Cloisters of Saint John Lateran, Rome. Source:

Sunday, 15 July 2018

Saint Henry. "Romanorum Imperator". Emperor And Confessor. Feast Day 15 July.

Text from The Saint Andrew Daily Missal,
unless stated otherwise.

Saint Henry.
   Emperor and Confessor.
   Feast Day 15 July.


White Vestments.

Coat-of-Arms of The Holy Roman Emperor.
English: Coat-of-Arms of Leopold II and Francis II, Holy Roman Emperors - "Or Shield" variant.
Deutsch: Wappen des Kaisers Leopold II. und Franz II. (HRR), Gold Schild.
Date: 8 January 2014.
[With supporters] Otto Posse.
Author: Tom Lemmens (in collaboration with Heralder).
(Wikimedia Commons)

Henry II, surnamed "The Pious", was King of Bavaria in 972 A.D., King of Germany in 1002, and Head of The Holy Roman Empire from 1014 to 1024. He promised on oath to Pope Benedict VIII, who had Crowned him, to be faithful in all things to him and his successors".

He did his best to spread Religion, restoring destroyed Churches, and Founding Monasteries which he liberally endowed (Epistle). Detained at Monte Cassino by severe illness, he was miraculously cured through the intercession of Saint Benedict.

In order to be ready for the coming of The Divine Master (Gospel, Communion), he returned from Italy, through France, was admitted as a Secular Oblate at Cluny and asked to be received into the Benedictine Abbey of Saint Vanne at Verdun, France. The Abbot welcomed him, but immediately commanded him, in the name of Religious Obedience, to re-ascend The Imperial Throne.

He so loved The Law of God (Introit), that he preserved absolute Virginity in marriage (Introit). Indeed, by agreement with his holy spouse, Cunegund, he determined to make Jesus Christ their heir, and, with this view, he Founded The Bishopric of Bamberg, to which he left all his possessions.

He was buried in Bamberg Cathedral in 1024.

Mass: Os justi.

English: Emperor Henry II and Empress Cunigunde's tomb,
by Tilman Riemenschneider, in Bamberg Cathedral, Germany.
Deutsch: Bamberger Dom - Grab Heinrich und Kunigunde.
Photo: May 2007.
Source: Own work.
Author: Reinhard Kirchner.
(Wikimedia Commons)

The following Text is from Wikipedia - the free encyclopaedia.

Henry II (German: Heinrich II; Italian: Enrico II) (6 May 973 A.D. – 13 July 1024), also known as Saint Henry, Obl. S. B., was Holy Roman Emperor ("Romanorum Imperator") from 1014 until his death in 1024 and the last member of The Ottonian Dynasty of Emperors, as he had no children.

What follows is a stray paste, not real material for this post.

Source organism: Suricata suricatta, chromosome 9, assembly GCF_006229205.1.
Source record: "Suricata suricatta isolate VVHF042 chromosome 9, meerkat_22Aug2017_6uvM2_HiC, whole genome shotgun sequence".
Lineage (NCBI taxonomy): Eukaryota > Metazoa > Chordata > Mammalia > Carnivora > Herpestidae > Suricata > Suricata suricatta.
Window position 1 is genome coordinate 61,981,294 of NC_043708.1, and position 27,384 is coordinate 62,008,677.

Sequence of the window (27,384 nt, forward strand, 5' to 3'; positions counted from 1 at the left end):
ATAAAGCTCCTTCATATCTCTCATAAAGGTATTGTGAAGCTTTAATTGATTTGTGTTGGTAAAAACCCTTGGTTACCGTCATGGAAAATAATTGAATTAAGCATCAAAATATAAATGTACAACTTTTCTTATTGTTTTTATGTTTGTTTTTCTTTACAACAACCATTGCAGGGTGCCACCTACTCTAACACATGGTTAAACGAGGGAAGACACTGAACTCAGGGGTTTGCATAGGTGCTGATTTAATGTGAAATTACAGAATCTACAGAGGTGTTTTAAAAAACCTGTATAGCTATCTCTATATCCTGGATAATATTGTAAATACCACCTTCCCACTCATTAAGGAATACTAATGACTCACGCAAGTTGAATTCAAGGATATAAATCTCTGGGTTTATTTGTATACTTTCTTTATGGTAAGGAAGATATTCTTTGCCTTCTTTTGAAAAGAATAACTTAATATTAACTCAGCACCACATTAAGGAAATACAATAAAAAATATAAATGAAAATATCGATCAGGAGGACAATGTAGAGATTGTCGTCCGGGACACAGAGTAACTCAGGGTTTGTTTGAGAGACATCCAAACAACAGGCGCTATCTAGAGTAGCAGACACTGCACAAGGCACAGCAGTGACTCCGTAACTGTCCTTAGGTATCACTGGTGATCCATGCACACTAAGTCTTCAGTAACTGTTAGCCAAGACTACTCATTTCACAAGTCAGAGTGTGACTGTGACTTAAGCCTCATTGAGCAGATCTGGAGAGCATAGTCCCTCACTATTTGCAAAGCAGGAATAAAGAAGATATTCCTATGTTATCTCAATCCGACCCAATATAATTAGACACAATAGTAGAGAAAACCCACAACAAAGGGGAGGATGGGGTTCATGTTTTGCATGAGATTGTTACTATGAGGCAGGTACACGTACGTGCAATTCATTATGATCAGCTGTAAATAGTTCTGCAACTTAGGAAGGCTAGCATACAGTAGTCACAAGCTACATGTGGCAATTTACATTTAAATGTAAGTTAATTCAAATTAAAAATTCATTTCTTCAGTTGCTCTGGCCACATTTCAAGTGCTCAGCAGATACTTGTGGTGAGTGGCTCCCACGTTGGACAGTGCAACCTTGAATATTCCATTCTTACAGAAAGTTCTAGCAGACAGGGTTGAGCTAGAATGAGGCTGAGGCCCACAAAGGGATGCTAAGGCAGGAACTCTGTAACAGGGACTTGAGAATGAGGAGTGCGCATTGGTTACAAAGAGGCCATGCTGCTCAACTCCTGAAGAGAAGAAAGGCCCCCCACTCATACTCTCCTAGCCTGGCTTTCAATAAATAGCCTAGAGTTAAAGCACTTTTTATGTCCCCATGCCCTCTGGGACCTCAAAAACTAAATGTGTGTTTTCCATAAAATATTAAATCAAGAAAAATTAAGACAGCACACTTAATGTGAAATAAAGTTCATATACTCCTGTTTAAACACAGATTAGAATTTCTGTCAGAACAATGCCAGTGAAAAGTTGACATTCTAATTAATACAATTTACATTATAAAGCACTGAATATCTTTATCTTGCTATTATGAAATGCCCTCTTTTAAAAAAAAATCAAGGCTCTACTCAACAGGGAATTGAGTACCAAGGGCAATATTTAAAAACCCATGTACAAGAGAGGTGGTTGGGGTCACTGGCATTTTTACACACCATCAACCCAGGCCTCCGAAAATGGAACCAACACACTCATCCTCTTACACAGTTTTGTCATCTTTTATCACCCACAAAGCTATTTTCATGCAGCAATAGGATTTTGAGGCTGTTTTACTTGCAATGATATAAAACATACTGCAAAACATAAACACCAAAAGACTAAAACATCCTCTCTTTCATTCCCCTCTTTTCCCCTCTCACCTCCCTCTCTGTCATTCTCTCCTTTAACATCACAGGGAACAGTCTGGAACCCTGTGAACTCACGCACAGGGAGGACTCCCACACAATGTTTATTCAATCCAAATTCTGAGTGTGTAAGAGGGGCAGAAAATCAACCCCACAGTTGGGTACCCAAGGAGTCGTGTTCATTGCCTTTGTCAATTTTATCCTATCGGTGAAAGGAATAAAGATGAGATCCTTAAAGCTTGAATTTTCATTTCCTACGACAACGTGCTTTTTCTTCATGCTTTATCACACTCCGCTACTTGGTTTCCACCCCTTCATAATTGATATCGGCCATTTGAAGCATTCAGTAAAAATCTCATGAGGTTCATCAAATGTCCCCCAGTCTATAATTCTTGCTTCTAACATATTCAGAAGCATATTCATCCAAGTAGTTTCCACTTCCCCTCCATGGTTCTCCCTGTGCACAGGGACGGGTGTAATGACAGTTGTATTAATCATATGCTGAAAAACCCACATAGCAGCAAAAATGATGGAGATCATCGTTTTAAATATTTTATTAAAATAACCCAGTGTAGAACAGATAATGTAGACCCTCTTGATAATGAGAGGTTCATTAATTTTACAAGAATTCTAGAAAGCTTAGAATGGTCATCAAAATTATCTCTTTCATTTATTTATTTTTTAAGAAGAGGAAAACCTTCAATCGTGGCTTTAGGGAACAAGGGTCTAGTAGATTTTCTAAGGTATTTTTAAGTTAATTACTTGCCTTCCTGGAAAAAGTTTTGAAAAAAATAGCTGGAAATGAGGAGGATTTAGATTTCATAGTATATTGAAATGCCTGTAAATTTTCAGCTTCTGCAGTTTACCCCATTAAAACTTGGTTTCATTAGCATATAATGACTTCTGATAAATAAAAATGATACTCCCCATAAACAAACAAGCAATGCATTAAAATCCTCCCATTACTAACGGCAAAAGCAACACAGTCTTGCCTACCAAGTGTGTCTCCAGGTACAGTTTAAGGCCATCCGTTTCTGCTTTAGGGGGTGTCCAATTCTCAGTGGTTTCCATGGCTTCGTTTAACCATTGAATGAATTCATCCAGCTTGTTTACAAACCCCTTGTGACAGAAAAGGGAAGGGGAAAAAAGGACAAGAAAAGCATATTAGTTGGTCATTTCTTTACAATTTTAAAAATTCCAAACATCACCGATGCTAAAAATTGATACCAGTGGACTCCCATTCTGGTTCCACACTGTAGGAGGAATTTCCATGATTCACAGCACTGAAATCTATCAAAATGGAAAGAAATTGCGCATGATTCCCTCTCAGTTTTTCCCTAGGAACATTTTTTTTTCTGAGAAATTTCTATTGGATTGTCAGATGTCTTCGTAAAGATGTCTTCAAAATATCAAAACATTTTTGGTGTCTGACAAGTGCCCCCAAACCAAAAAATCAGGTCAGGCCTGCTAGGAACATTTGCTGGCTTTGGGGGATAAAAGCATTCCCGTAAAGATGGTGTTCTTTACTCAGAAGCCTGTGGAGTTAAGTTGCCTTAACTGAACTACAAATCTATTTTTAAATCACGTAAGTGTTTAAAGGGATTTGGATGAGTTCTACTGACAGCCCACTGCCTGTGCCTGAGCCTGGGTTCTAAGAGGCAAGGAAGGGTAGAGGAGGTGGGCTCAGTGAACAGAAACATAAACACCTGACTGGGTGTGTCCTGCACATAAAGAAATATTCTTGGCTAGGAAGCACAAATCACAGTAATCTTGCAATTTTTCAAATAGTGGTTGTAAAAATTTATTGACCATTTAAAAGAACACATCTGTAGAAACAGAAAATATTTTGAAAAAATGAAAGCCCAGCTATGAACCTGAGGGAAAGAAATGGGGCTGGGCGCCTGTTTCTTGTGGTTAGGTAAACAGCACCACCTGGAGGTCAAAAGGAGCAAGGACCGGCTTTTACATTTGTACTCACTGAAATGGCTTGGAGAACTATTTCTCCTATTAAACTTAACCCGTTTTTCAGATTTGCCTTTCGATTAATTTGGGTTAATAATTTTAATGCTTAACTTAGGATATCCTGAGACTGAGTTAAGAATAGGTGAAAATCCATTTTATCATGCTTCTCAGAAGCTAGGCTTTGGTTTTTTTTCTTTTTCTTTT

The Duke of Bavaria from 995 A.D., Henry became King of Germany ("Rex Romanorum") following the sudden death of his second cousin, Emperor Otto III, in 1002, was Crowned King of Italy ("Rex Italiae") in 1004, and was crowned by the Pope as Holy Roman Emperor in 1014.

The son of Henry II, Duke of Bavaria and his wife Gisela of Burgundy, Emperor Henry II was a great-grandson of German King Henry I and a member of the Bavarian Branch of The Ottonian Dynasty. Since his father had rebelled against two previous Emperors, the younger Henry was often in exile. This led him to turn to The Church at an early age, first finding refuge with The Bishop of Freising and, later, being educated at The Cathedral School of Hildesheim

He succeeded his father as Duke of Bavaria in 995 A.D., as "Henry IV". As Duke, he attempted to join his second-cousin, Holy Roman Emperor Otto III, in suppressing a revolt against Imperial Rule in Italy in 1002. Before Henry II could arrive, however, Otto III died of fever, leaving no heir. After defeating several other claimants to the Throne, Henry II was Crowned as King of Germany ("Rex Romanorum") on 9 July 1002 and as King of Italy ("Rex Italiae") on 15 May 1004. Henry II, in 1004, aided Jaromír, Duke of Bohemia, against the Poles, definitively incorporating The Duchy of Bohemia into The Holy Roman Empire.

English: Sacramentary of king Henry II [1002-14].
München BSB Clm 4456 Seite 33c: King Henry II.
Polski: Sakramentariusz króla Henryka II [1002-14]: Henryk II Święty.
Chrystus nakłada koronę. Po prawej stronie Emmeram z Ratyzbony i
cesarski miecz, a po lewej i Ulryk z Augsburga i włócznia Świętego Maurycego
Deutsch: Krönung Heinrich II., Christus setzt ihm selbst die Krone auf. Als Zeichen
seiner Macht werden ihm von w:de:Emmeram (rechts) das w:de:Reichsschwert
und Ulrich I. von Augsburg (links) die w:de:Heilige Lanze überreicht
Español: oronación de Enrique II, «Sacramentario de Enrique II»,
1002-1014. Munich, Bayerische Staatsbibliothek.
Date: Circa 1002-1014.
Current location: Bavarian State Library.